Hereat, a surface 122A of the prism piece 120 that is opposed to the surface 113 of the prism piece 11, and a surface 122B of the prism piece 15 that is opposed to the surface 134 of the prism piece 13, correspond to the second inner surface 122 shown in FIG. 1. The former 122A is a first surface of the second inner surface, and the latter 122B is a second surface of the second inner surface. Each of the surfaces 122A and 122B totally reflects OFF light incident thereon. A sixth inner surface 120S and a seventh inner surface 15S opposed to each other via an air gap, are both capable of transmitting ON light and OFF light. Most of OFF light can reach the side surface 123. The prism pieces 120 and 15 are given a general name of “second prism piece 12A”.

Third Preferred Embodiment

Optical System of Projector

FIG. 27 is a diagram illustrating an optical system of a projector according to a third preferred embodiment. In FIG. 27, reference numeral 1 denotes the prism and numeral 5 denotes the projection lens, as described in the forgoing preferred embodiments. Numeral 80 denotes an illuminating optical system that provides illuminating light to an entrance surface of the prism 1.

Assuming that the DMD 3 described in the first preferred embodiment is used as a variable mirror element serving as a light valve, the following description will be given of a single-plate type projector that performs an enlarged display by the DMD 3 alone.

The optical system of the projector comprises mainly four elements of the prism 1, projection lens 5, DMD 3, and illuminating optical system 80. The light emitted from the projection lens 5 is projected in an enlarged scale on a screen 90, to supply a large-size video image to viewers.

In FIG. 27, reference numeral 81 denotes a light source lamp, numeral 82 denotes a condenser lens for condensing a bundles of rays emitted from the light source lamp 81, and numeral 83 denotes a rod element by which intensity distribution of the convergent bundle of rays emitted from the condenser lens 82 is made uniform. Numeral 84 denotes an image formation lens system in which the bundle of rays emitted from the rod element 83 is imaged on the DMD 3 at a predetermined magnification, and the image formation lens system 84 is usually made up of a plurality of lenses.

In FIG. 27, the conjugate relationship between the light source lamp 81 and an entrance surface S of the rod element 83, and the conjugate relationship between an exit end face P of the rod element 83 and the DMD 3, are schematically illustrated by solid lines.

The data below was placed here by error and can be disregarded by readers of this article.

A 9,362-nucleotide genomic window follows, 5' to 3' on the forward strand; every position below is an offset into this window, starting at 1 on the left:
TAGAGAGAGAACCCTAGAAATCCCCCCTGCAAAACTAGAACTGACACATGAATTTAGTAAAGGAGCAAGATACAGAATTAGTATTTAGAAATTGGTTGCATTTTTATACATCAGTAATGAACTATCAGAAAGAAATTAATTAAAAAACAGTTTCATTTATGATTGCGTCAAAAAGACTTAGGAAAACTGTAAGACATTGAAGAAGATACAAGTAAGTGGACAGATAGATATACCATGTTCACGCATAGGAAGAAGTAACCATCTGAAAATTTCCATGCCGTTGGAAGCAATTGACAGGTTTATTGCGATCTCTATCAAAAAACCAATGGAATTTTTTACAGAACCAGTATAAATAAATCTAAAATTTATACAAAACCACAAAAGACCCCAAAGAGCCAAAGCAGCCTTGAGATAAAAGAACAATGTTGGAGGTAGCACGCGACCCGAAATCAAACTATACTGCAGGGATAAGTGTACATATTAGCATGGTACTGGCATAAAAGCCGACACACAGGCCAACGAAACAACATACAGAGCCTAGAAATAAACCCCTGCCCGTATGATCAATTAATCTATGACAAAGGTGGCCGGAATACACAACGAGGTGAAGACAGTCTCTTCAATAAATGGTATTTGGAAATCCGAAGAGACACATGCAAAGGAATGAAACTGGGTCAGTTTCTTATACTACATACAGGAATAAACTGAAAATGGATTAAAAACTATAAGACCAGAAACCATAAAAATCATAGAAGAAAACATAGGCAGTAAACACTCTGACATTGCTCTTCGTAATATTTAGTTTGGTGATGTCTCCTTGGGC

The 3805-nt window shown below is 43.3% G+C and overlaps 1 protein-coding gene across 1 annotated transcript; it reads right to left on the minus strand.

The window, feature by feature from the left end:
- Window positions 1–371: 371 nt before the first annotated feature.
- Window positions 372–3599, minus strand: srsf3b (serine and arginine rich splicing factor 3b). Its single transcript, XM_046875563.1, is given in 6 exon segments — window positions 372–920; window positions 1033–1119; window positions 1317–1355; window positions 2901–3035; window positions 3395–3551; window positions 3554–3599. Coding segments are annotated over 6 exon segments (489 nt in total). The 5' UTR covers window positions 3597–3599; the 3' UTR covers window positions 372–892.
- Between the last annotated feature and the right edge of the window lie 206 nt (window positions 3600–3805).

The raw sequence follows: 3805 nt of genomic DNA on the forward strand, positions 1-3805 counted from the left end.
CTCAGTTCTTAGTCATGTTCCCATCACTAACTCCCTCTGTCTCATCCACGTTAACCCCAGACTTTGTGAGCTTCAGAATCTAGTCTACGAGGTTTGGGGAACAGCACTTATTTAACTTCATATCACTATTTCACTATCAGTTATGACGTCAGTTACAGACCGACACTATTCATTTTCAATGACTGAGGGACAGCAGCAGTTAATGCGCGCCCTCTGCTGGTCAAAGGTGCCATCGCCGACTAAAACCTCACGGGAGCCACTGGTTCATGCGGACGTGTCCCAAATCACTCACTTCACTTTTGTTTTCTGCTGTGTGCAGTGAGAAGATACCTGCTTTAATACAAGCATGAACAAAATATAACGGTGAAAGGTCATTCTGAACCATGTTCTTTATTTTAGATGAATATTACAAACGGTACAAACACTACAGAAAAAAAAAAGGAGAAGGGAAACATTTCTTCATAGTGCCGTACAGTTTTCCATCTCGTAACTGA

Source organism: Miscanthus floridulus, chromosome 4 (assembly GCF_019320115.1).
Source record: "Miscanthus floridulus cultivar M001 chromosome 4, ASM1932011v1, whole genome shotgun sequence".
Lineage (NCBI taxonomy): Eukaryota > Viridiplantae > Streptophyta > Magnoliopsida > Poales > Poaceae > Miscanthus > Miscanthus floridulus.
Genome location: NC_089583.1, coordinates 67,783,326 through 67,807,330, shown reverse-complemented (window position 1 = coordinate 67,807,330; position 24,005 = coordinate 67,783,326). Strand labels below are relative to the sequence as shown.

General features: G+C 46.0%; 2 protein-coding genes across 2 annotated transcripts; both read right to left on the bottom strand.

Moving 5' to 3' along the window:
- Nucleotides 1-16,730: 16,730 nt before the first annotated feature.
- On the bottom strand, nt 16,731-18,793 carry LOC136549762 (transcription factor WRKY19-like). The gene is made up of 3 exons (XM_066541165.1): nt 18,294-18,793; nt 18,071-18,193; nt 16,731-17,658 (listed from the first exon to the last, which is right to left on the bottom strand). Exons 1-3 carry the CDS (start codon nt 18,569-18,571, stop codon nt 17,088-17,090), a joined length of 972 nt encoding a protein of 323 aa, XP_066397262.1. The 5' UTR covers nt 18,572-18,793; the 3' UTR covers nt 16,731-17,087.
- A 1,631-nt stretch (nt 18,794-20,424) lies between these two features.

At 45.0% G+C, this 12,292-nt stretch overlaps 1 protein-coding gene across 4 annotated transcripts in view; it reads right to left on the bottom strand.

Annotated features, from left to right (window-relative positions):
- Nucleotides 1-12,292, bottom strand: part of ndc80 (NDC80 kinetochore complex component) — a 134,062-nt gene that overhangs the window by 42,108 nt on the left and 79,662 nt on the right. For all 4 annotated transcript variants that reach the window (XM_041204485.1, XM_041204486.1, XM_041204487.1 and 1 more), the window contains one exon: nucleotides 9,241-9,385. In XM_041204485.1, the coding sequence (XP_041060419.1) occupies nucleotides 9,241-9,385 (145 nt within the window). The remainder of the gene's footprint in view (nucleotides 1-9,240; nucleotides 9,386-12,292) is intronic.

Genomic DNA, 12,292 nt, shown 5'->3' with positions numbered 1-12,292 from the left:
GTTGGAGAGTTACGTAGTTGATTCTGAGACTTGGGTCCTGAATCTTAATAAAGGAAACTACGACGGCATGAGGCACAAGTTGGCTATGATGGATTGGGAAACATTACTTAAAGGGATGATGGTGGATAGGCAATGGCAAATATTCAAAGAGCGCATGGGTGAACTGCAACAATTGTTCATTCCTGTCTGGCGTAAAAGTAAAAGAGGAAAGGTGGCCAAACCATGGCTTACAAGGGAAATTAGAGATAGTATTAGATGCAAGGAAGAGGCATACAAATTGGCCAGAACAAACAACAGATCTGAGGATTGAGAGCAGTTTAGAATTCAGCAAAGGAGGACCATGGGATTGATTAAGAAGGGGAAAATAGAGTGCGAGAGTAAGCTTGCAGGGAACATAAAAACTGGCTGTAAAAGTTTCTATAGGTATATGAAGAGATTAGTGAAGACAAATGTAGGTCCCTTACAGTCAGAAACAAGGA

Reference numeral 68 denotes an optical axis of the light source lamp 81. Numeral 85 denotes a reflecting mirror that bends the optical axis 68 to provide an illuminating optical axis 60 of the DMD 3, and the reflecting mirror 85 can be disposed at any location as required.

Numeral 87 denotes a rotary color filter, and it has a region of an optical color filter containing at least primaries of red (R), green (G) and blue (B). The rotary color filter 87 is an optical element to produce colors in a field sequential fashion, by rotating in response to a single-plate light valve system, e.g., in synchronization with a synchronous signal of a video signal.

Thus, the illuminating optical system 80 comprises several optical elements to function as an optical system for illuminating the DMD 3 efficiently.

As stated earlier in the forgoing preferred embodiments, a telecentric illumination is suitable for illuminating the DMD 3 via the prism 1.

The image formation lens system 84 used in this projector is one in which a light emitting plane being formed on an exit end face P of the rod element 83 and having a substantially uniform light intensity distribution, is arranged to be in a conjugate relationship with the DMD 3. By configuring (designing) the image formation lens system 84 as a telecentric lens system, it is able to increase transmissibility before and after light enters or exits from the DMD 3.

In designing this lens system, the prism 1 can be formed as a wedge-like optical element as described with reference to FIG. 3. For simplicity, however, it can be designed as a plane parallel plate, by utilizing a thickness on the projection optical axis.

When the prism 1 is designed as a wedge-like one, attention should be given to variations in the F-number of illuminating light, because after light exits from the prism 1, the wedge-like angular aperture appears as deviation in angle of the light ray travelling to the DMD 3.

The reason for this is that since the image formation lens system 84 is of a telecentric system, a principal ray seems to be substantially parallel to the optical axis irrespective of the location, whereas marginal rays exit at different angles depending on the position at which the marginal rays pass through the wedge-like prism 1.

Actually, the incident angle of the marginal rays entering the DMD 3 is increased. Therefore, depending on the design of the prism 1, an image formation lens system which has an F-number greater than an F-number required of the specification of the DMD 3 (F-number of 3 in the foregoing description) is suitable in some cases, for the purpose of increasing optical matching (the efficiency of light transfer).

The light emitting plane having a uniform intensity distribution, which is formed on the exit end face P of the rod element 83, is obtained by combining the light source lamp 81, condenser lens 82 and rod element 83.

For example, there are a system in which the light source lamp 81 is configured by a lamp system consisting of a parabolic mirror and a discharge lamp, and a substantially parallel rays emitted from the light source lamp 81 are converged by the condenser lens 82 and then guided efficiently to an entrance surface S of the rod element 83.